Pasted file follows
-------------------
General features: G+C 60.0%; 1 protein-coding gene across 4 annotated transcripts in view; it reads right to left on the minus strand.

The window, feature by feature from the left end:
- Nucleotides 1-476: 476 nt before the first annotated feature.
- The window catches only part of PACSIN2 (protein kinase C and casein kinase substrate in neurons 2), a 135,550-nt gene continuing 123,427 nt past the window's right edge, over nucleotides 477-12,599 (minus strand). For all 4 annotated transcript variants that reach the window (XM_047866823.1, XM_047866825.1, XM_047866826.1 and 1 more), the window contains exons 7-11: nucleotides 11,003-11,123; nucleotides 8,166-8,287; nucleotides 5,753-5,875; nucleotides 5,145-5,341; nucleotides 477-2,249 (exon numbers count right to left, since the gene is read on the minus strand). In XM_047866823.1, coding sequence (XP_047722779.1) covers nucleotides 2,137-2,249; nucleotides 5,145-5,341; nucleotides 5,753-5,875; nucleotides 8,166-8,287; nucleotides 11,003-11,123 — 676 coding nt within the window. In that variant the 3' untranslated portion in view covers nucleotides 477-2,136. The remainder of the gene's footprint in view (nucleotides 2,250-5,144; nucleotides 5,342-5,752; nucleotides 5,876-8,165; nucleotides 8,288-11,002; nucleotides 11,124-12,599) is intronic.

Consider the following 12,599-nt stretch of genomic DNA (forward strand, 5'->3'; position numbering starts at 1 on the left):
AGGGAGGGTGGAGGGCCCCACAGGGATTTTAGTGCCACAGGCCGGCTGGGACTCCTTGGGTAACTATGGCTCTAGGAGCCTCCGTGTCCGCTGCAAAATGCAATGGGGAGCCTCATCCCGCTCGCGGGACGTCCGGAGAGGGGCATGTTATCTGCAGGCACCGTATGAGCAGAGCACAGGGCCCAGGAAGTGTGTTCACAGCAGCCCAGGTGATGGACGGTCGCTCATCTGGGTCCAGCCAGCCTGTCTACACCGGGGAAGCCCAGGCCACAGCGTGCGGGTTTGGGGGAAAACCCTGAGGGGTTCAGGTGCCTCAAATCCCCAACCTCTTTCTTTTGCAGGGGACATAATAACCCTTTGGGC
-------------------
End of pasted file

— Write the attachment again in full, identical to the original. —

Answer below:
General features: G+C 60.0%; 1 protein-coding gene across 4 annotated transcripts in view; it reads right to left on the minus strand.

The window, feature by feature from the left end:
- Nucleotides 1-476: 476 nt before the first annotated feature.
- The window catches only part of PACSIN2 (protein kinase C and casein kinase substrate in neurons 2), a 135,550-nt gene continuing 123,427 nt past the window's right edge, over nucleotides 477-12,599 (minus strand). For all 4 annotated transcript variants that reach the window (XM_047866823.1, XM_047866825.1, XM_047866826.1 and 1 more), the window contains exons 7-11: nucleotides 11,003-11,123; nucleotides 8,166-8,287; nucleotides 5,753-5,875; nucleotides 5,145-5,341; nucleotides 477-2,249 (exon numbers count right to left, since the gene is read on the minus strand). In XM_047866823.1, coding sequence (XP_047722779.1) covers nucleotides 2,137-2,249; nucleotides 5,145-5,341; nucleotides 5,753-5,875; nucleotides 8,166-8,287; nucleotides 11,003-11,123 — 676 coding nt within the window. In that variant the 3' untranslated portion in view covers nucleotides 477-2,136. The remainder of the gene's footprint in view (nucleotides 2,250-5,144; nucleotides 5,342-5,752; nucleotides 5,876-8,165; nucleotides 8,288-11,002; nucleotides 11,124-12,599) is intronic.

Consider the following 12,599-nt stretch of genomic DNA (forward strand, 5'->3'; position numbering starts at 1 on the left):
AGGGAGGGTGGAGGGCCCCACAGGGATTTTAGTGCCACAGGCCGGCTGGGACTCCTTGGGTAACTATGGCTCTAGGAGCCTCCGTGTCCGCTGCAAAATGCAATGGGGAGCCTCATCCCGCTCGCGGGACGTCCGGAGAGGGGCATGTTATCTGCAGGCACCGTATGAGCAGAGCACAGGGCCCAGGAAGTGTGTTCACAGCAGCCCAGGTGATGGACGGTCGCTCATCTGGGTCCAGCCAGCCTGTCTACACCGGGGAAGCCCAGGCCACAGCGTGCGGGTTTGGGGGAAAACCCTGAGGGGTTCAGGTGCCTCAAATCCCCAACCTCTTTCTTTTGCAGGGGACATAATAACCCTTTGGGC